Thursday, February 20, 2014
The FDA has posted their current activity plan and deadline timelines for developing guidance, holding meetings and working with stakeholders on implementation of the various provisions of the Drug Quality and Security Act.
The timeline covers project activity phases and target deadlines:
- Guidance development and publication
- Public meetings (target dates tbd)
- Licensure regulations and databases
- Additional regulations supporting unit-level tracing and other DQSA provisions
Various industry stakeholders have stated a desire to work with the FDA to accelerate the development and completion of the TH/TI/TS data exchange as soon as possible even though the FDA isn't required to complete this until November 2014.
The timeline document is available here.
To provide direct feedback to the FDA, here is the preferred email dropbox: firstname.lastname@example.org
Wednesday, February 19, 2014
The FDA has announced a DQSA Request for Information related to data exchange methods and information standards to be used for compliance with the Drug Quality and Security Act.
Published on February 20th and available on the FDA website, this RFI is part of the FDA's process seeking information from industry stakeholders on ways to facilitate the creation and exchange of transaction information, history and statement. Public comments on the public docket are due within 60 days (April 21st).
In summary, the RFI's purpose:
- We are seeking information from drug manufacturers, repackagers, wholesale distributors, dispensers (primarily pharmacies) and other drug supply chain stakeholders and interested parties, including standards organizations, State and Federal Agencies, and solution providers.
- In particular, stakeholders and other interested parties are requested to comment about the interoperable exchange of transaction information, transaction history, and transaction statements, in paper or electronic format, for each transfer of product in which a change of ownership occurs.
Since DQSA went into law on Nov 27, 2013, the industry has been looking at various approaches for managing, exchanging, archiving and analyzing the compliance data mandated by DQSA. EPCIS event-based approaches and modifications to existing ASN data methods are two of the options being reviewed by industry stakeholders and standards bodies such as GS1.
The FDA has until November of 2014 to publish official guidance for DQSA data exchange but recent comments by the FDA and feedback from industry has suggested that the FDA will want to information as soon as practical to help industry efficiently implement DQSA compliance solutions.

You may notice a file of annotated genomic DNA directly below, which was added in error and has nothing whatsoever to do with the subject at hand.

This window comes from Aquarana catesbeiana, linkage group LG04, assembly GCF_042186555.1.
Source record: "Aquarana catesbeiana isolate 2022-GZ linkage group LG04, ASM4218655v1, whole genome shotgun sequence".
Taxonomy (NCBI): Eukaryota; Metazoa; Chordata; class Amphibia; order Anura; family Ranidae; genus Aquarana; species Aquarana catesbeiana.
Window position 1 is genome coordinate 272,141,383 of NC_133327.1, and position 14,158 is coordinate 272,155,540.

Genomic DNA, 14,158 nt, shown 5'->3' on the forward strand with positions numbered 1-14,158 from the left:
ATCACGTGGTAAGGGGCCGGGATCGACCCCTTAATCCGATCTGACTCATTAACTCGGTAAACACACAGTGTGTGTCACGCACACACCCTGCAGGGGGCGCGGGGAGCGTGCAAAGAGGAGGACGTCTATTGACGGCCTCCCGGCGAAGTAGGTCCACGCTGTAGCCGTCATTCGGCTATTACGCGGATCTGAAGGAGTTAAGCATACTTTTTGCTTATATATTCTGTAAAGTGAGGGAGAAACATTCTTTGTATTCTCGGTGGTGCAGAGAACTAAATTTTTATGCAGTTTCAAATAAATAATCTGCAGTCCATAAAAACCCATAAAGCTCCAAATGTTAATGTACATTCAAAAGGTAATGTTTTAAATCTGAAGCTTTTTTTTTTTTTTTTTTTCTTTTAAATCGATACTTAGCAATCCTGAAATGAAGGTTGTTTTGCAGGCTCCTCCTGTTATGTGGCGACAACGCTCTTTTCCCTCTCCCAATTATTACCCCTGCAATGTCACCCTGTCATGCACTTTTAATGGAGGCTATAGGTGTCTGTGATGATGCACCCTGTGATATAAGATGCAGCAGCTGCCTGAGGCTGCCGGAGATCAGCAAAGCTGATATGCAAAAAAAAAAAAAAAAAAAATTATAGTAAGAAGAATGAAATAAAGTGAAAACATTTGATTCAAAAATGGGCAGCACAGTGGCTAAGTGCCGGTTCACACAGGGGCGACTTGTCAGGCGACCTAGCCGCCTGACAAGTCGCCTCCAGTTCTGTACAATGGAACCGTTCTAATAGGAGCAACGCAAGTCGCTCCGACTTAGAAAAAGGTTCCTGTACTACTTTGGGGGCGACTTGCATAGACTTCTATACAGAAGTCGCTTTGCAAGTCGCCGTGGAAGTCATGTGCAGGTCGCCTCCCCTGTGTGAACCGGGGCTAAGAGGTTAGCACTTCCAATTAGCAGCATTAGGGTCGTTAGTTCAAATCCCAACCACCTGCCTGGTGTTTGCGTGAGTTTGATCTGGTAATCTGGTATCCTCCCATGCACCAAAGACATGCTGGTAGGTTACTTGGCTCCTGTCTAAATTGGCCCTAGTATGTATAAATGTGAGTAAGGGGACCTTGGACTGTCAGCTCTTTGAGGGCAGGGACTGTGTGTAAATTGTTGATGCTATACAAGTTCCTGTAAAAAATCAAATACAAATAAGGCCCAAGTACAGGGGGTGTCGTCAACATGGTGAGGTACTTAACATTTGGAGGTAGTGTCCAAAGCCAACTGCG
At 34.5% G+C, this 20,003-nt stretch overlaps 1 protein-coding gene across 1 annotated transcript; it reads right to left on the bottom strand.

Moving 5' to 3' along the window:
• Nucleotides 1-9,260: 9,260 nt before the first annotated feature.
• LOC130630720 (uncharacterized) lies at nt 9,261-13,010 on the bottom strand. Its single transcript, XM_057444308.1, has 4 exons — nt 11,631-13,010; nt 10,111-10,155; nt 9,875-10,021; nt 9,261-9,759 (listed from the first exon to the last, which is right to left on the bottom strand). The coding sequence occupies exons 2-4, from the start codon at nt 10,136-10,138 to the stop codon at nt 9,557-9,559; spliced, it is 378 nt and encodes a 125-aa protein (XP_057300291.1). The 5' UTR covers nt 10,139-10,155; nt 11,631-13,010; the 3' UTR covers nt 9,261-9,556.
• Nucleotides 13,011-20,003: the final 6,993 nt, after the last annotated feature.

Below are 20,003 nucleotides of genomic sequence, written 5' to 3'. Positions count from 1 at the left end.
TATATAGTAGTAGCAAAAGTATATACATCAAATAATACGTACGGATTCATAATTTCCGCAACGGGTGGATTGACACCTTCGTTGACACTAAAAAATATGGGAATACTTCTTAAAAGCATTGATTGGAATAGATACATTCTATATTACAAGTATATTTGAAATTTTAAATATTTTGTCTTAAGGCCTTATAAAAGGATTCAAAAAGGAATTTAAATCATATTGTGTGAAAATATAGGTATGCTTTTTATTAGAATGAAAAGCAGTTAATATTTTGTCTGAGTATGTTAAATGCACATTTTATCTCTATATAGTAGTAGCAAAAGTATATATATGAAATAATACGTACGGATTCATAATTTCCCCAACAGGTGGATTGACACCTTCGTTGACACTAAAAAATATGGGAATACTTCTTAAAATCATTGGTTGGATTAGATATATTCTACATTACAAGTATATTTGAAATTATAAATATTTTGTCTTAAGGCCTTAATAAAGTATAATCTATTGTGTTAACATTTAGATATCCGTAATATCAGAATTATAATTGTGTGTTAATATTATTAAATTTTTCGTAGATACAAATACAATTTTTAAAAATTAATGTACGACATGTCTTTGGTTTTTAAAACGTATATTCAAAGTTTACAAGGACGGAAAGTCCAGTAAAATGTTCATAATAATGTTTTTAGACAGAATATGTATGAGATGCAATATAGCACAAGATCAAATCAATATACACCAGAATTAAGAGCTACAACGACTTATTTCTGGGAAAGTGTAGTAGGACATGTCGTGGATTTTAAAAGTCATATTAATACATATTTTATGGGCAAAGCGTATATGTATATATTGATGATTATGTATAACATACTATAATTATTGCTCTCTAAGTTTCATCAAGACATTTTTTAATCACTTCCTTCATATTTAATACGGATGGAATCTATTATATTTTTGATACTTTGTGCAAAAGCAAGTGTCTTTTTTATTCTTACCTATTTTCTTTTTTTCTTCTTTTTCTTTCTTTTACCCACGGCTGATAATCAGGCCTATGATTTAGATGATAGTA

TraceLink held a recent webinar looking at some of the DQSA data management and data exchange issues facing industry as companies put into place solutions to meet the product tracing and product and transaction verification regulations of DQSA.
Thursday, January 09, 2014
Brazil's ANVISA, the Brazilian Health Surveillance Agency, has published the first public hearing to discuss the creation and implementation of the National Drug Control System to use for meeting the new resolution mandating pharmaceutical serialization and drug tracking to be phased between 2015 to 2016.
The meeting is set for January 23, 2014 from 9am to 12pm at ANVISA headquarters in Brasilia, Brazil. Here is a link to more information.
The National System of Drug Control framework published on December 10th, 2013 provides for unit-level serialization and supply chain-wide drug tracking from manufacture to dispensation where each node in the supply chain maintains their own database of drug product and downstream transaction tracking data.
Our recent webinar on the regulation detailed specifics on the new regulation from serialization requirements to drug tracking capabilities that companies need to implement by December 10, 2015.
Wednesday, December 18, 2013
Brazil's ANVISA, the Brazilian Health Surveillance Agency, has adopted a new resolution mandating pharmaceutical serialization and drug tracking to be phased between 2015 to 2016.
The National System of Drug Control framework published on December 10th, 2013 provides for unit-level serialization and supply chain-wide drug tracking from manufacture to dispensation where each node in the supply chain maintains their own database of drug product and downstream transaction tracking data. Reporting of this data back to ANVISA is also envisioned in the regulation although details are scarce on the core requirements.
Phase 1 deadline: December 10, 2015 (serialization and tracking data for 3 batches of product)
Phase 2 deadline: December 10, 2016 (serialization and tracking for all pharmaceuticals)
TraceLink will be holding an educational webinar on January 7th, 2014 to discuss the provisions of the regulation and implications for members of the pharmaceutical supply chain. Join us to learn more!
- Serialization: Unit-level serialization, using a 2D DataMatrix barcode, which includes a 13-digit ANVISA drug registration number, unique randomized serial number, expiration date and lot number. These combine to form the ANVISA Unique Identifier of Medicines (IUM). The requirement to tie case-level transport packaging to the unit-level IUMs within implies that aggregation is required.
- Supply Chain Tracking: Tracking and capture of drug product transactions from point of manufacture to point of dispensation at pharmacy, including reverse logistics. This includes tracking of transportation activities.
- Manufacturer: Maintain a real-time database of all transactions down to dispensation containing: IUM, identification number (CNPJ) of drug recipients, identification number (CNPJ) of transport companies, date/type of drug transaction, transport packaging (case) identifier.
- Distributor: Provide serialized product transaction data back to the Manufacturer. Maintain a real-time database of all transactions managed containing: IUM, identification number (CNPJ) of companies selling to or receiving drugs from the distributor, identification number (CNPJ) of transport companies, date/type of drug transaction, transport packaging (case) identifier.